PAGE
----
JUBA/WASHINGTON — (VOA) Efforts to start a “national dialogue” in war-ravaged South Sudan are on hold again after a key steering committee could not muster enough members for a quorum.
The government says more than half the committee members appointed by President Salva Kiir have yet to report for duty.
Presidential spokesman Ateny Wek Ateny said Sunday that officials were forced to delay the swearing-in of the committee that was to oversee the dialogue.
“It has been postponed until further notice because the percentage of the steering committee was only 20 percent. So we are waiting [for] committee members at least to be 50-plus [percent] before they are sworn in,” Ateny said.
Kiir said in December that the national dialogue would begin sometime in early March, but some observers now doubt whether the long-awaited discussions will start at all.
Ateny said last month that financial and technical challenges prevented the swearing-in of the committee charged with steering the dialogue.
Activist says trust needed
Civil society activist Rajab Muhandis said the government has been inconsistent in its effort to get the dialogue off the ground ever since Kiir announced the initiative. He said the delays weaken the initiative and lead citizens to lose hope in the government’s ability to end South Sudan’s three-and-half-year conflict.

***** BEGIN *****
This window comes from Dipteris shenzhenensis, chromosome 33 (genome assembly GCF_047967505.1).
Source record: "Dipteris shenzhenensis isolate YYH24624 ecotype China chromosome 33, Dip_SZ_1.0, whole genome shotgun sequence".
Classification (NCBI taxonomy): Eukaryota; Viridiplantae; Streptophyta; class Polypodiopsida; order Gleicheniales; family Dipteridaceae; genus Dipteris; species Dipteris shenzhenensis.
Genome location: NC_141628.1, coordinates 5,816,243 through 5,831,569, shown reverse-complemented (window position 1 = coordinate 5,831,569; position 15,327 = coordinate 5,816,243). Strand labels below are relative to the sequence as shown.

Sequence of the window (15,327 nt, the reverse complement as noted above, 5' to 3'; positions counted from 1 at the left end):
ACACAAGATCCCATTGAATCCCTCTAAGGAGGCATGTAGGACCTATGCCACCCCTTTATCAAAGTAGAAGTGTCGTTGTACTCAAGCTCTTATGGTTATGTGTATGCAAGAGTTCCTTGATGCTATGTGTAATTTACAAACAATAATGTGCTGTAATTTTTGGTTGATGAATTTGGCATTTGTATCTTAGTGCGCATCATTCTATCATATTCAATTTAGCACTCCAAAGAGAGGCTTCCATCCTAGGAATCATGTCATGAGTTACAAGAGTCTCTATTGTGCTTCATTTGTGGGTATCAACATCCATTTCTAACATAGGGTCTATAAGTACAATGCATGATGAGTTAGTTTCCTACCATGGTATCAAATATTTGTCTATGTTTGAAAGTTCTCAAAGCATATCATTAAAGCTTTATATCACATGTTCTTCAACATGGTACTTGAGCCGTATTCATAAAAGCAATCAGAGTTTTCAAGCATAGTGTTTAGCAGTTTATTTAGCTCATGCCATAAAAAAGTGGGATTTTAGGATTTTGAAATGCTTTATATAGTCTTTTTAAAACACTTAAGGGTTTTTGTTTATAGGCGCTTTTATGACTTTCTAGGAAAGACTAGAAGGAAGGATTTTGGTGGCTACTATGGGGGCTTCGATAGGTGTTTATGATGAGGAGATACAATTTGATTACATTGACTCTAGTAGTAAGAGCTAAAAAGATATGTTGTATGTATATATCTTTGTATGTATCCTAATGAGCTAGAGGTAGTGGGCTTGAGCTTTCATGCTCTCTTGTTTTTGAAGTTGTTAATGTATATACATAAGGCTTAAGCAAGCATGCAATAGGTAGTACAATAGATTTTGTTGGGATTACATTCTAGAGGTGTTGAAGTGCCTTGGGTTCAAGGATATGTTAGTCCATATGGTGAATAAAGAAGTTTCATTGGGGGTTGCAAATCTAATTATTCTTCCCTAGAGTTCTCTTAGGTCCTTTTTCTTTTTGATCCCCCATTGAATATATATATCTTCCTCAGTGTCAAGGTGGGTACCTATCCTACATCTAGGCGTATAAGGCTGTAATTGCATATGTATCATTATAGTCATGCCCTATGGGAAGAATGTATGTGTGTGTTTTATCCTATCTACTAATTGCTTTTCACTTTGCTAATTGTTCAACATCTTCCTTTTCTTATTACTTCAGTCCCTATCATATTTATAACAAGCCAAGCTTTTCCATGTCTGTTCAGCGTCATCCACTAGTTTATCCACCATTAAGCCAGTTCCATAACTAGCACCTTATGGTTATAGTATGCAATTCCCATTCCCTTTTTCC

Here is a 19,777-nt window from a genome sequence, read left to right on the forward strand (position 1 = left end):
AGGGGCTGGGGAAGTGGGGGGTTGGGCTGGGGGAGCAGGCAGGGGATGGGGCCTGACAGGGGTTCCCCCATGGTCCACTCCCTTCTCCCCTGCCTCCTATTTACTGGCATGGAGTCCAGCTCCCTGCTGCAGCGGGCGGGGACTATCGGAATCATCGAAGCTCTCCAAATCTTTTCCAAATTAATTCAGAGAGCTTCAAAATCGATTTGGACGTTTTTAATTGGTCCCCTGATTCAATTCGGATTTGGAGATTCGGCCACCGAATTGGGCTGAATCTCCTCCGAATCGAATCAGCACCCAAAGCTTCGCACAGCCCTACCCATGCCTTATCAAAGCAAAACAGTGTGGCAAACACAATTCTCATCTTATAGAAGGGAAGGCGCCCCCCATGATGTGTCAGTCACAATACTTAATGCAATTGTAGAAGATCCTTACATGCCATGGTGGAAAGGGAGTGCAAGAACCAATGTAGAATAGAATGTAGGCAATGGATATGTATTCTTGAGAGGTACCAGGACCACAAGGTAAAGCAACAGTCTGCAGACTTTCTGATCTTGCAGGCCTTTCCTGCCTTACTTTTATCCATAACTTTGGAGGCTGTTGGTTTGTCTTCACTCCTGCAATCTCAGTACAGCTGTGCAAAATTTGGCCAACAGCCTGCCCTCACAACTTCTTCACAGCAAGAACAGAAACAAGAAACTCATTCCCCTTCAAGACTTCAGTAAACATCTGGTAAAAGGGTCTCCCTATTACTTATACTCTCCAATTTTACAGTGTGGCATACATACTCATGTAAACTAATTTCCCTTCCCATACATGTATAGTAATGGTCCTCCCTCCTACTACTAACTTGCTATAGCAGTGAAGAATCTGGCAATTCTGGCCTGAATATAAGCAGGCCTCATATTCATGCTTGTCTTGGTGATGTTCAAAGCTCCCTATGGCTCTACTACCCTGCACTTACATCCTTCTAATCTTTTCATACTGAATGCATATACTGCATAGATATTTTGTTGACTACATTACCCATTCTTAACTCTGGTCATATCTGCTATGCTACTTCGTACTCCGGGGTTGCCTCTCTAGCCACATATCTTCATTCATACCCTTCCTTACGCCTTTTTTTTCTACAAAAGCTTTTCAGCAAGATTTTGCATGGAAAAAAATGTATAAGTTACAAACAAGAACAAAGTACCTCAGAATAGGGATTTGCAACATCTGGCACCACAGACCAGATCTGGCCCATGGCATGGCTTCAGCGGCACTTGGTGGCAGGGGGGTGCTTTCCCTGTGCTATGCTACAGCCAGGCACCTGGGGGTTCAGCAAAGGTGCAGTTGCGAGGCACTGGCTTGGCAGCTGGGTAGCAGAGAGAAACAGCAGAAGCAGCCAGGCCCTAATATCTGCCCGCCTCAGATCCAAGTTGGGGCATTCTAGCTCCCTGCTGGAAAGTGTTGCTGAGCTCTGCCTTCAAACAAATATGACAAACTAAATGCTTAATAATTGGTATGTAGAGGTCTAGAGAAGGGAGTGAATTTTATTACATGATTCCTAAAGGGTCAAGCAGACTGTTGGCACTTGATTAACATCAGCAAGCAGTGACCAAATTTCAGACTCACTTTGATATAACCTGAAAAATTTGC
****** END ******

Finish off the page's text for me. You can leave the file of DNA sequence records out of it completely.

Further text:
Muhandis, who heads the South Sudanese Network for Democracy and Elections, said the indefinite suspension occurred because the steering committee is too large.
He said the government must have a clear channel of communication to build trust among the people that the dialogue will take place and make a difference.
“Putting together a robust committee that is sizable enough to run the process effectively will give people a sign of hope. And the committee should talk to people that the nation is moving toward a national dialogue. Now we only talk about forming a committee,” Muhandis told VOA’s South Sudan in Focus.
He said the government needs to engage other parties, including all warring parties, adding “it is the only way to make the dialogue genuine.”
The government has been fighting rebels led by former Vice President Riek Machar since December 2013. Other rebel groups have recently emerged as the country struggles with food shortages and a humanitarian crisis that has displaced more than two million people.
Call for Kiir to step down
Meanwhile, a prominent retired South Sudanese Anglican clergyman has called on President Kiir to step down.
Reverend Canon Clement Janda was recently asked by Kiir to sit on the dialogue’s steering committee, but he declined the offer, saying the process is not inclusive.
“If I knew it was a genuine process, that the people could dialogue in order to bring peace to South Sudan, I would not hesitate,” Janda said.
Janda calls the national dialogue a “monologue,” adding it has “not changed in substance.”
“Only when they are ready to sit together with those that they disagree [with], then we begin to see light at the end of the tunnel,” Janda said.